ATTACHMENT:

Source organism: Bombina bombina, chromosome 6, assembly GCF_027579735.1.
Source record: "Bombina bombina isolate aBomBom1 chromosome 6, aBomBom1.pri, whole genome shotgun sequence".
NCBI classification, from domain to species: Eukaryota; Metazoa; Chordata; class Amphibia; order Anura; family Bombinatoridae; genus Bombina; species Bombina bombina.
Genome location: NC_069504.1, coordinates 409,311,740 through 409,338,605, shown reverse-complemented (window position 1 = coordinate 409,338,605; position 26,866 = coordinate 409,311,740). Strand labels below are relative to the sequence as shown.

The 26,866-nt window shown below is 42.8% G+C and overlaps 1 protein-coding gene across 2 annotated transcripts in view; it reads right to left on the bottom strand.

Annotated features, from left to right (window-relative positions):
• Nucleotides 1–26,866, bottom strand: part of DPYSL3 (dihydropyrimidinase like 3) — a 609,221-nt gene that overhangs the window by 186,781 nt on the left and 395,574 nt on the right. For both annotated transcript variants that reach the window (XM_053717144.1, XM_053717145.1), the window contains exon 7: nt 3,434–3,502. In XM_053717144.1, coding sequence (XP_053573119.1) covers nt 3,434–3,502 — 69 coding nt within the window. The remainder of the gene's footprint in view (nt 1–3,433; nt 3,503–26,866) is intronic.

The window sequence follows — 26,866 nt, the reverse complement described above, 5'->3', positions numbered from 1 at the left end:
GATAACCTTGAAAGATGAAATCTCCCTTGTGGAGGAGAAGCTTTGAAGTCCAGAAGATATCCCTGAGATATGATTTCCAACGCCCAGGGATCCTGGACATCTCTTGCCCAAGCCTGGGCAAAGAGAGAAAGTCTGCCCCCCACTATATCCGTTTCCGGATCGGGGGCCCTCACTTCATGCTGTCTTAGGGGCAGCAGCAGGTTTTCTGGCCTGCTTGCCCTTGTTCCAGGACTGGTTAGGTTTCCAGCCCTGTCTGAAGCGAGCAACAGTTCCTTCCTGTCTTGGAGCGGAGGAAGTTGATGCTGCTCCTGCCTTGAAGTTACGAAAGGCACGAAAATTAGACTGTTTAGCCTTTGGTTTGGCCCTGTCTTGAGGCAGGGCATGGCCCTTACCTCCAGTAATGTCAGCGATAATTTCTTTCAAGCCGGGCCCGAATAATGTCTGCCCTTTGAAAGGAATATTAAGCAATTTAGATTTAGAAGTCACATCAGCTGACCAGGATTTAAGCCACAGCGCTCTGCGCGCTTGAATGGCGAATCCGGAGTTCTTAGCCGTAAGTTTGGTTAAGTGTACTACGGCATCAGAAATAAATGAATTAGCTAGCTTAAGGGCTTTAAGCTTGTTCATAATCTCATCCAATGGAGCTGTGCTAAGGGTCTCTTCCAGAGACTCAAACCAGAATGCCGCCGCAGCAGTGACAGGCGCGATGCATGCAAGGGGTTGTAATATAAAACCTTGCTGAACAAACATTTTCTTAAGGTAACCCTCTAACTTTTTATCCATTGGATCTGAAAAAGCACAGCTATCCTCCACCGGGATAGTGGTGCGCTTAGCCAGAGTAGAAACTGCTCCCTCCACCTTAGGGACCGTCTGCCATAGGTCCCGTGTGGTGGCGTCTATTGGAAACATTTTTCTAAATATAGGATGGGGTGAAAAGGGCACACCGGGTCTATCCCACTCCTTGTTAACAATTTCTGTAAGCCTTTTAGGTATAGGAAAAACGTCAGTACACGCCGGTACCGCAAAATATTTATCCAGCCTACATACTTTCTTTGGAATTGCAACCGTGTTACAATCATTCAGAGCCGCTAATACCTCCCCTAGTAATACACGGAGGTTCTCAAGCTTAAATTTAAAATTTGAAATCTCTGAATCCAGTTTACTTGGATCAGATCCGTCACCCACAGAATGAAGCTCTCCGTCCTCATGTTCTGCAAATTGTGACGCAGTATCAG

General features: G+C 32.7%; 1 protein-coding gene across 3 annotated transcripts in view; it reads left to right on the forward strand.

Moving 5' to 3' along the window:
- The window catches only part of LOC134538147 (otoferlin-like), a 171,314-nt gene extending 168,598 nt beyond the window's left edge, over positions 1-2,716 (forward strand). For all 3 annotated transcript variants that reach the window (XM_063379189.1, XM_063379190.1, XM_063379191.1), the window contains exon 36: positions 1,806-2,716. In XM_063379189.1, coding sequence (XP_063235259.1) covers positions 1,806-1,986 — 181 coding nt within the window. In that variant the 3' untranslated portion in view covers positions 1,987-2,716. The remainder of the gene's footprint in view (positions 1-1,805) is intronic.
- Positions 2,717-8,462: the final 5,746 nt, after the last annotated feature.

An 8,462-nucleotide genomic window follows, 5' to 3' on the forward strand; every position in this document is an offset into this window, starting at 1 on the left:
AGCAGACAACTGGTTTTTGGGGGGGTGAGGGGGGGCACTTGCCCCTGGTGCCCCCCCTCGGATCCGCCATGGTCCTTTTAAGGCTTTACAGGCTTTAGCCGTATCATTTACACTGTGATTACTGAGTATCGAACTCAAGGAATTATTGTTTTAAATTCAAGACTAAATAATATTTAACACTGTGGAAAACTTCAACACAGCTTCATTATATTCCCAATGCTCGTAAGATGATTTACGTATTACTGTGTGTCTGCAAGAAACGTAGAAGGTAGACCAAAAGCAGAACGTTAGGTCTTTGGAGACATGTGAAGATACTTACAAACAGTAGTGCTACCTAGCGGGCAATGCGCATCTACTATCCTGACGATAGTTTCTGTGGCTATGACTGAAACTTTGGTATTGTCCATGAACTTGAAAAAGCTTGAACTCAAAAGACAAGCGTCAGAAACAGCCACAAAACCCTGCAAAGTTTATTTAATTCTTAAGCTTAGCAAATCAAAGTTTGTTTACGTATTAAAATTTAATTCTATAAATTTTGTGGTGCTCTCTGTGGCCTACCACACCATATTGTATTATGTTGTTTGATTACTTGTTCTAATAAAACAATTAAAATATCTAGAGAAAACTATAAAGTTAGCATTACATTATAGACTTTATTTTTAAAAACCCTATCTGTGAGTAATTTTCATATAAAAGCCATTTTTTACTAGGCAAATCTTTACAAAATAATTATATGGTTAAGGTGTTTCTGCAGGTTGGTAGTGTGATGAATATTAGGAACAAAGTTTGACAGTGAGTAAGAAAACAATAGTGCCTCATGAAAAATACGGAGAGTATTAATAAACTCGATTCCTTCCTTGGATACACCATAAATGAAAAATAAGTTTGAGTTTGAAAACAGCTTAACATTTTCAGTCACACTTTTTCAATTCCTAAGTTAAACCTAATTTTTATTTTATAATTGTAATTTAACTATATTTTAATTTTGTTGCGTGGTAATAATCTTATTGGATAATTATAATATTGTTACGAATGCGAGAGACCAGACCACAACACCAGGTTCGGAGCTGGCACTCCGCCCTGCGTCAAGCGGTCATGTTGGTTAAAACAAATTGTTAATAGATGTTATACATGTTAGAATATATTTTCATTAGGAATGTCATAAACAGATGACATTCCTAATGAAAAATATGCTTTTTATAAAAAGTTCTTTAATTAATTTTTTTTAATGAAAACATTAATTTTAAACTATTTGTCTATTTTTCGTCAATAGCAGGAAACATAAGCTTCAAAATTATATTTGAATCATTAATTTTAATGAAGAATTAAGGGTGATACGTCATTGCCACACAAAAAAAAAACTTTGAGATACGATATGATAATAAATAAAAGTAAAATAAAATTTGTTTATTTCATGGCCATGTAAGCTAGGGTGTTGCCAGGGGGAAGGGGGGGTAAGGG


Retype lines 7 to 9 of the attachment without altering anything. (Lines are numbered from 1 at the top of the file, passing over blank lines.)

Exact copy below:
• Nucleotides 1–26,866, bottom strand: part of DPYSL3 (dihydropyrimidinase like 3) — a 609,221-nt gene that overhangs the window by 186,781 nt on the left and 395,574 nt on the right. For both annotated transcript variants that reach the window (XM_053717144.1, XM_053717145.1), the window contains exon 7: nt 3,434–3,502. In XM_053717144.1, coding sequence (XP_053573119.1) covers nt 3,434–3,502 — 69 coding nt within the window. The remainder of the gene's footprint in view (nt 1–3,433; nt 3,503–26,866) is intronic.

The window sequence follows — 26,866 nt, the reverse complement described above, 5'->3', positions numbered from 1 at the left end:
GATAACCTTGAAAGATGAAATCTCCCTTGTGGAGGAGAAGCTTTGAAGTCCAGAAGATATCCCTGAGATATGATTTCCAACGCCCAGGGATCCTGGACATCTCTTGCCCAAGCCTGGGCAAAGAGAGAAAGTCTGCCCCCCACTATATCCGTTTCCGGATCGGGGGCCCTCACTTCATGCTGTCTTAGGGGCAGCAGCAGGTTTTCTGGCCTGCTTGCCCTTGTTCCAGGACTGGTTAGGTTTCCAGCCCTGTCTGAAGCGAGCAACAGTTCCTTCCTGTCTTGGAGCGGAGGAAGTTGATGCTGCTCCTGCCTTGAAGTTACGAAAGGCACGAAAATTAGACTGTTTAGCCTTTGGTTTGGCCCTGTCTTGAGGCAGGGCATGGCCCTTACCTCCAGTAATGTCAGCGATAATTTCTTTCAAGCCGGGCCCGAATAATGTCTGCCCTTTGAAAGGAATATTAAGCAATTTAGATTTAGAAGTCACATCAGCTGACCAGGATTTAAGCCACAGCGCTCTGCGCGCTTGAATGGCGAATCCGGAGTTCTTAGCCGTAAGTTTGGTTAAGTGTACTACGGCATCAGAAATAAATGAATTAGCTAGCTTAAGGGCTTTAAGCTTGTTCATAATCTCATCCAATGGAGCTGTGCTAAGGGTCTCTTCCAGAGACTCAAACCAGAATGCCGCCGCAGCAGTGACAGGCGCGATGCATGCAAGGGGTTGTAATATAAAACCTTGCTGAACAAACATTTTCTTAAGGTAACCCTCTAACTTTTTATCCATTGGATCTGAAAAAGCACAGCTATCCTCCACCGGGATAGTGGTGCGCTTAGCCAGAGTAGAAACTGCTCCCTCCACCTTAGGGACCGTCTGCCATAGGTCCCGTGTGGTGGCGTCTATTGGAAACATTTTTCTAAATATAGGATGGGGTGAAAAGGGCACACCGGGTCTATCCCACTCCTTGTTAACAATTTCTGTAAGCCTTTTAGGTATAGGAAAAACGTCAGTACACGCCGGTACCGCAAAATATTTATCCAGCCTACATACTTTCTTTGGAATTGCAACCGTGTTACAATCATTCAGAGCCGCTAATACCTCCCCTAGTAATACACGGAGGTTCTCAAGCTTAAATTTAAAATTTGAAATCTCTGAATCCAGTTTACTTGGATCAGATCCGTCACCCACAGAATGAAGCTCTCCGTCCTCATGTTCTGCAAATTGTGACGCAGTATCAG